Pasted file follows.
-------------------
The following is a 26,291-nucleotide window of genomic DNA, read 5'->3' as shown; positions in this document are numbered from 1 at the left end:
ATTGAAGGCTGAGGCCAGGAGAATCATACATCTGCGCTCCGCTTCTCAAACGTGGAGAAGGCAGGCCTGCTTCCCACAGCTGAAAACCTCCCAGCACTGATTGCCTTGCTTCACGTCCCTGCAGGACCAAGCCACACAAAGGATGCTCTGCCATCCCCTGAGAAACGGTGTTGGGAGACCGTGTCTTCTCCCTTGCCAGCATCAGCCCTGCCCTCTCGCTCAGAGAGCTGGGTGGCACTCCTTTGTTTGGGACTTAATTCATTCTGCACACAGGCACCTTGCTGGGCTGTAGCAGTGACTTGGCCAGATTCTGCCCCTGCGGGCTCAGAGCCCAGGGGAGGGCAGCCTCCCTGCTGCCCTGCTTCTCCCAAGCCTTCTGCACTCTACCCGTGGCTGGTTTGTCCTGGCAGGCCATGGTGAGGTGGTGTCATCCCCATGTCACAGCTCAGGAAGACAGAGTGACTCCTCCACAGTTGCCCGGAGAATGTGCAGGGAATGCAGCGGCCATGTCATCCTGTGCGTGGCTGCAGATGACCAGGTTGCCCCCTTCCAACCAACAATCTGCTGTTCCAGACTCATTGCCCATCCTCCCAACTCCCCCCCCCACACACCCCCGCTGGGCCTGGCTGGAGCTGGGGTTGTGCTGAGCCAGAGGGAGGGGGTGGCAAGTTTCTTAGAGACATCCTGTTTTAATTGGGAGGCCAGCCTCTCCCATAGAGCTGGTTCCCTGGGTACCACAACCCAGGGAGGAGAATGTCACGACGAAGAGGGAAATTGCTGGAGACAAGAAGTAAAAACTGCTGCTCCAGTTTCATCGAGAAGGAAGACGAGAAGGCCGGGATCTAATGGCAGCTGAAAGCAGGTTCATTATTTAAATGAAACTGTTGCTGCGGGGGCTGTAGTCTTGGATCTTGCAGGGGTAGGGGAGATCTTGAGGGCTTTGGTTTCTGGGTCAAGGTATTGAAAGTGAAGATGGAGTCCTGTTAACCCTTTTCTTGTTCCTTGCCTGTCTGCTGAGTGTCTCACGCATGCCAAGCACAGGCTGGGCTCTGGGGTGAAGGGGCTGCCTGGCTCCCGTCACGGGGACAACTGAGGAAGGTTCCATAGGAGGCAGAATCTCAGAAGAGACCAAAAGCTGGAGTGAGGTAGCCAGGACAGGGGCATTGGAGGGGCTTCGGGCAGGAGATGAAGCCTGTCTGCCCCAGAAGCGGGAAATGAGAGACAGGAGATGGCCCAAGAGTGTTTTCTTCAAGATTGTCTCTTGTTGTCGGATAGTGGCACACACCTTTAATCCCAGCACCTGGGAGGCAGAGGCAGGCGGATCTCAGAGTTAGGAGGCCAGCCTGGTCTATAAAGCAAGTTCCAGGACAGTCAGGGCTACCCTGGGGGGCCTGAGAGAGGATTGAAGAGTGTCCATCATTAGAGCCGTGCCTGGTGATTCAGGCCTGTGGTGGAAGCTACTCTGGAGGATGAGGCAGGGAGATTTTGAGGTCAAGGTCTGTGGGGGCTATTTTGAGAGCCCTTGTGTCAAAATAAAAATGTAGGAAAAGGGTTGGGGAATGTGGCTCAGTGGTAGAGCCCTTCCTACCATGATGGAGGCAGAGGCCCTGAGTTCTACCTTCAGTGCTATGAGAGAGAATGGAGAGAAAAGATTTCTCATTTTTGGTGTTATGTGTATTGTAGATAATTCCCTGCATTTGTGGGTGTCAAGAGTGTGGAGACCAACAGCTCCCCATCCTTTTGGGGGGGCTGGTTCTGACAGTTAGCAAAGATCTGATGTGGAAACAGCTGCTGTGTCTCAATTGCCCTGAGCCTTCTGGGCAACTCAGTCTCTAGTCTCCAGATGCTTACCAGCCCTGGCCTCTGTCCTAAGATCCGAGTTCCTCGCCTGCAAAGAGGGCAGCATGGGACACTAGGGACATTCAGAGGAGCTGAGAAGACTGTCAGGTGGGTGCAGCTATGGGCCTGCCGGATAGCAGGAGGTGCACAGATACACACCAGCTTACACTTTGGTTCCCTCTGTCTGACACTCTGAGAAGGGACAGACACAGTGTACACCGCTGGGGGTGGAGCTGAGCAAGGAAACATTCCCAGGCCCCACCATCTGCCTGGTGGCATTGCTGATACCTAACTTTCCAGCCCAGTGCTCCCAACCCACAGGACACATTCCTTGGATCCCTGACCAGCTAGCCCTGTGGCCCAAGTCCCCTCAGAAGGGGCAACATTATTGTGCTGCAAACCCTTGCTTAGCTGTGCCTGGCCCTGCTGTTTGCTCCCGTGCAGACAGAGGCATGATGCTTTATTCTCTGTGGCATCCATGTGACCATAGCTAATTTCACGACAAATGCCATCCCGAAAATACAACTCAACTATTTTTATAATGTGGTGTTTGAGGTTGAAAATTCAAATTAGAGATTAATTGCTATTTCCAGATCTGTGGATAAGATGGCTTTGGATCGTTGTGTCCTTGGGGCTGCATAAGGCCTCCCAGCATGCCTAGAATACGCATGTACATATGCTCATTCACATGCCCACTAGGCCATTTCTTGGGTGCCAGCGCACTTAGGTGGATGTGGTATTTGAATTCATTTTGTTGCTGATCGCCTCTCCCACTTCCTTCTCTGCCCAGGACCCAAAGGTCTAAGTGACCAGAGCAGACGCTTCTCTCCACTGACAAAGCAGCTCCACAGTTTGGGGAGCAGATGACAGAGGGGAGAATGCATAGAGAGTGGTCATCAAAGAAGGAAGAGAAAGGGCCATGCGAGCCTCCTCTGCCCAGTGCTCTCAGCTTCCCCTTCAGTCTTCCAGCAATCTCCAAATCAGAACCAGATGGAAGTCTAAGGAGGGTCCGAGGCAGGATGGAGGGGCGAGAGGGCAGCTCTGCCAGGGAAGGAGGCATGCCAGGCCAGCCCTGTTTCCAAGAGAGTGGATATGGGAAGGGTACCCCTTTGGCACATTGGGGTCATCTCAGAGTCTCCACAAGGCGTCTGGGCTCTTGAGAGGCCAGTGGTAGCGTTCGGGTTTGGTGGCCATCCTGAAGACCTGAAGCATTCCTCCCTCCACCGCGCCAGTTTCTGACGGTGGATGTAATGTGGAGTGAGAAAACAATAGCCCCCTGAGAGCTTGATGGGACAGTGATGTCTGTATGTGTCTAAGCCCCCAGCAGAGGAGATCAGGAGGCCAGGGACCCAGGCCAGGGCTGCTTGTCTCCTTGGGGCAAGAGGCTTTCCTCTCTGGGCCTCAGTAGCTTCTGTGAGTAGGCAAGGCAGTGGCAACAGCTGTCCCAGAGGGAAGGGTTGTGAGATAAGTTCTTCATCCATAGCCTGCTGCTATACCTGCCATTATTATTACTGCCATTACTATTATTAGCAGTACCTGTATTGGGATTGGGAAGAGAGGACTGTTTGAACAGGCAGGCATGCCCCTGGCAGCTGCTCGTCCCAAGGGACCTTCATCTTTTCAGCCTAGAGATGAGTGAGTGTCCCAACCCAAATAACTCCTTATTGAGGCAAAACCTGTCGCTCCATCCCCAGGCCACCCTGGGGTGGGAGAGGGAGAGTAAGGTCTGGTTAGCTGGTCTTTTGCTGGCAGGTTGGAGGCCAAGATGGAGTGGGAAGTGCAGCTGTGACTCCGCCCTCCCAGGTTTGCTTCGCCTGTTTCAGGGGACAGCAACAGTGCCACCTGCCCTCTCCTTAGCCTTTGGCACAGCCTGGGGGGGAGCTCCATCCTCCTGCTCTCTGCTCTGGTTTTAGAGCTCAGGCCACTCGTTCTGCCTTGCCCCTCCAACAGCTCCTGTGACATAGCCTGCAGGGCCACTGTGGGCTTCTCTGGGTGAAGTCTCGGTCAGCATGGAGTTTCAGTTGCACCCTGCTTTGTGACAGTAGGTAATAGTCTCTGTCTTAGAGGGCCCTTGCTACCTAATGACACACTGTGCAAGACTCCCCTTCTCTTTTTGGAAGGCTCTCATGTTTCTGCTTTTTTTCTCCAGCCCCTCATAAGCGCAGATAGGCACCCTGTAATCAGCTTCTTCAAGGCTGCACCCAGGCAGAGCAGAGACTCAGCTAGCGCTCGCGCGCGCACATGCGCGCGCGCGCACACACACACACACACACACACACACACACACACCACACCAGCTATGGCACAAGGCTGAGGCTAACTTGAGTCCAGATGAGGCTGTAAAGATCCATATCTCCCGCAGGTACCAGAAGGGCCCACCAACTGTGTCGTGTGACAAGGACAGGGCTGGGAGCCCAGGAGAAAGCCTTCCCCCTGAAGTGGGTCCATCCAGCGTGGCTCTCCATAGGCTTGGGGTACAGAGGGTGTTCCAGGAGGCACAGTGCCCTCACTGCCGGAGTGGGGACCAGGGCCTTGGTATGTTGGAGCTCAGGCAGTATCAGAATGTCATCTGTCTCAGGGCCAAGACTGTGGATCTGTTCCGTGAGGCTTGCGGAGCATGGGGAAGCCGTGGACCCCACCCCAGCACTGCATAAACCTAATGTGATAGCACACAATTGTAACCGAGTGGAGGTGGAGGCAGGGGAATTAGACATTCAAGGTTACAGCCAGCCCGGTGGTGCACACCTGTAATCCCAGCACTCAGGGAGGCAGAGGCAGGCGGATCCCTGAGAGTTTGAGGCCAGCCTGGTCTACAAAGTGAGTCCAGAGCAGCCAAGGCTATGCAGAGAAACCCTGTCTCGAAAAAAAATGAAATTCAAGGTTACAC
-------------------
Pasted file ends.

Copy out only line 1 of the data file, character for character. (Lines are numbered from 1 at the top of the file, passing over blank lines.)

The following is a 26,291-nucleotide window of genomic DNA, read 5'->3' as shown; positions in this document are numbered from 1 at the left end: